One cannot fail to notice the Palais des Papes in Avignon, a bulky but impressive and enormous piece of Gothic architecture. The popes did not spend long in Avignon overall, at most 100 years if one counts the anti-Popes, but they left an enormous legacy of architecture, influence and food and wine production.
Wining and dining Popes in Avignon
One cannot fail to notice the Palais des Papes in Avignon; it dominates the city, a bulky, unwieldy but undoubtedly impressive and enormous piece of Gothic architecture. But why did the Popes move to Avignon anyway? Hasn't Rome always been their home and base? The answer lies in the complex political dynamics of the early middle ages, and in particular the relationship between the Northern European figure of the emperor with whom secular power was seen to reside, and the Popes, with whom religious power - and with it the power to make and break kings and emperors - was said to reside.
509 years before Pope Clement V moved into his new Palace on the banks of the Rhone, in the year 800 AD, Charlemagne had been crowned emperor by Pope Leo III. The coronation had set up the framework for the relationship between the papacy and the power of the northern European emperors - the first would lend authority while the second would protect. Charlemagne saw it as a 'translatio-imperii', a way in which the old Roman Empire lived on through him.
But it was never an easy relationship and both sides struggled for primacy; did the Pope make the emperor, or was the Pope merely the instrument that God used to anoint the emperor who held the real power? If we now leap back to the 13th century, we find the French King, Philip IV, attempting to assert imperial power by taxing and judging the clergy despite the best efforts of Boniface VIII. When Boniface issued a bull asserting the primacy of the pope over kings, Philip first accused him of a number of crimes and then had his mercenaries travel to southern Italy to arrest and hold the pope in his family palace in Anagni, a small town south of Rome. Pope Boniface was badly treated during his 3 day captivity and never recovered, dying shortly afterwards. A new Pope, Benedict IX, lasted only nine months before being poisoned and after his death, the next Pope, Clement V, moved the curia to Avignon.
The city itself was probably chosen as it was close to the French kingdom yet still on papal territory; in addition it had a history of being a strong and independent city, and easily fortifiable.There were a number of effects that followed this move; it obviously represented an enormous shift of political weight from the old capital of the Roman empire to a relatively unknown town on the river Rhone - it also meant that all the countryside surrounding Avignon was set to work to provide buildings, food and wine for the developing Papal presence. Much of this increase in importance and in production had happy results that remain for us today.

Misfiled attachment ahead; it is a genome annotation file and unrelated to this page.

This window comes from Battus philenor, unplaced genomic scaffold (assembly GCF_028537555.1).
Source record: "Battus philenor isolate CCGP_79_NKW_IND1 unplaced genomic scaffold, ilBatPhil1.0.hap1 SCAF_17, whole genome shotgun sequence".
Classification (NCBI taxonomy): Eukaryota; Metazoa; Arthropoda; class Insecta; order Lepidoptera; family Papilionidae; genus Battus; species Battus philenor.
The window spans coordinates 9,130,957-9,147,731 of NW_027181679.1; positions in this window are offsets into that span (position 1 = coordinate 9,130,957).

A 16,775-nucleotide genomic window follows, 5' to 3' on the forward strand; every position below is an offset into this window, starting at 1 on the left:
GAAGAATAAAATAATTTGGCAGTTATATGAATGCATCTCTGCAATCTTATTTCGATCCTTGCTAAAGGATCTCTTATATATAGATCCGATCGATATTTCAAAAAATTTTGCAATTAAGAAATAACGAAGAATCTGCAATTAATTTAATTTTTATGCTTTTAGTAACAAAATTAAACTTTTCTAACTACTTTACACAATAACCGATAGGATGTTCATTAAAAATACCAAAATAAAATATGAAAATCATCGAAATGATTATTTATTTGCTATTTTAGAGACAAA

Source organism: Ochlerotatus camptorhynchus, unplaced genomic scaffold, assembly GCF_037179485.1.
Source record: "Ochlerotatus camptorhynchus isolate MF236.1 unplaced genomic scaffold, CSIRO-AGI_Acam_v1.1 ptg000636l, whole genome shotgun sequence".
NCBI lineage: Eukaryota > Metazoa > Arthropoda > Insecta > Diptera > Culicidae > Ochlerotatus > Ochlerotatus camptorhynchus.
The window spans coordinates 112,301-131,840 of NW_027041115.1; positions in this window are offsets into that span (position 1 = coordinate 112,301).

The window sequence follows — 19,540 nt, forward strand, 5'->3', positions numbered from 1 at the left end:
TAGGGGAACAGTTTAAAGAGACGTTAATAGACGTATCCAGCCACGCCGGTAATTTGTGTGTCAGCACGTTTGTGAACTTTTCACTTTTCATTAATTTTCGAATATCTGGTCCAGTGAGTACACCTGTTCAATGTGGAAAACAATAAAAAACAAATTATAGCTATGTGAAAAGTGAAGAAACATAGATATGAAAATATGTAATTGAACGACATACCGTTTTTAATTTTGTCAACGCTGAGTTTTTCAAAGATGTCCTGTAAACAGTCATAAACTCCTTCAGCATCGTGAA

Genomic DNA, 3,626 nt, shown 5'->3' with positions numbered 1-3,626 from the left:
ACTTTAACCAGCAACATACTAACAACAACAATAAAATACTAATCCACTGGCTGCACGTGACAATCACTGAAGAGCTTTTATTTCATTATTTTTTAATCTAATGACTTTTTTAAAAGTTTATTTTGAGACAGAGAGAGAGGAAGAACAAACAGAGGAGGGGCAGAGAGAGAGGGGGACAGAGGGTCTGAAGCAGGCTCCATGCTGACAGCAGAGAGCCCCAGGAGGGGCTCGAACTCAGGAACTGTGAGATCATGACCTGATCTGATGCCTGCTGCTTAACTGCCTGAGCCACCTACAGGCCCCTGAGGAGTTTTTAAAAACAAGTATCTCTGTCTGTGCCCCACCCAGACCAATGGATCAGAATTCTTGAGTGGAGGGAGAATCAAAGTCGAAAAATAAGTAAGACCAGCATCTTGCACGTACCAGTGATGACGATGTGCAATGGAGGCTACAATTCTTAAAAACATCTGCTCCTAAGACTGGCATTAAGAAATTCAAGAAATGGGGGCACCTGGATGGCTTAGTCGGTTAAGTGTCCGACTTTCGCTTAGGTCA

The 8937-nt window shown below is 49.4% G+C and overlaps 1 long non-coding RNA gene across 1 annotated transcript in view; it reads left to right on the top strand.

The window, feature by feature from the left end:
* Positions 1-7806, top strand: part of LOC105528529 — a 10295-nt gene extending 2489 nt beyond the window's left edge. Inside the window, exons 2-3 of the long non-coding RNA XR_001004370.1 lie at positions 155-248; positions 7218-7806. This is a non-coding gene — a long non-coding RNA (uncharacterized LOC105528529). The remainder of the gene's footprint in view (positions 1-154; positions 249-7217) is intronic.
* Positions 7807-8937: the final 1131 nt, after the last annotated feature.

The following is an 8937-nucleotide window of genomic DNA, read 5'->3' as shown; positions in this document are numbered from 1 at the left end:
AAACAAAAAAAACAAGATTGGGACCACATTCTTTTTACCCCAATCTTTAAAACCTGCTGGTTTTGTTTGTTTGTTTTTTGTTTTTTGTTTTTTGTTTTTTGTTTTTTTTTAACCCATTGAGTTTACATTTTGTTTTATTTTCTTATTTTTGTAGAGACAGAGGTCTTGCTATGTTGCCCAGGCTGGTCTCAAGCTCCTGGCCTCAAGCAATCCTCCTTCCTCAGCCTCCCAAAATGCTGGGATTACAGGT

The Papal Palace itself is enormous and I think the largest gothic building around. It was built in various stages and is not what I'd called beautiful. A visit is fantastic and worth several visits, there is always more to see. But it is, from the outside, quite large and brutish. I prefer the mannered late renaissance facade of the Papal mint, built in the 17th century - just turn around from gazing at the Palace and you will see it behind you.
To the east of Avignon, the beautifully wide valley of the Luberon was also set to work producing food and wine and the villages grew in beauty and influence. Cabrieres d'Avignon, Gordes, Oppede les Vieux, Isles sur la Sorgue, Vaucluse are beautiful villages with buildings made of the honey coloured local stone, set on hills clad in vineyards and olive trees rising above valleys purple with the local lavender fields. This landscape might well look very different had Clement V not abandoned a Rome rift with internal conflict and violence to make a new papal base on the little river town of Avignon all those years ago.
Cabrieres d'Avignon is a particular favourite of mine - beautiful enough to lift the soul, yet hidden enough to not have the crowds of Gordes or of Vaucluse, there is a holiday villa with a pool on the edge of the village I return to again and again. We cycle through the Cedar woods with my son Ben, we walk into the village for morning croissants and then again for afternoon aperos. Exploring the area is wonderful but even more so knowing that when done we return to our cool stone house and pool to relax and chat. Everywhere you walk will have seen feet from history walk before - from peasants working the fields to the roving bands of mercenaries that formed into 'companies' of bandits during pauses in the Hundred Years war, to monks and clerics walking between the monasteries and church possessions - and this feeling of connection with history runs through your spine when you gaze out over the landscape.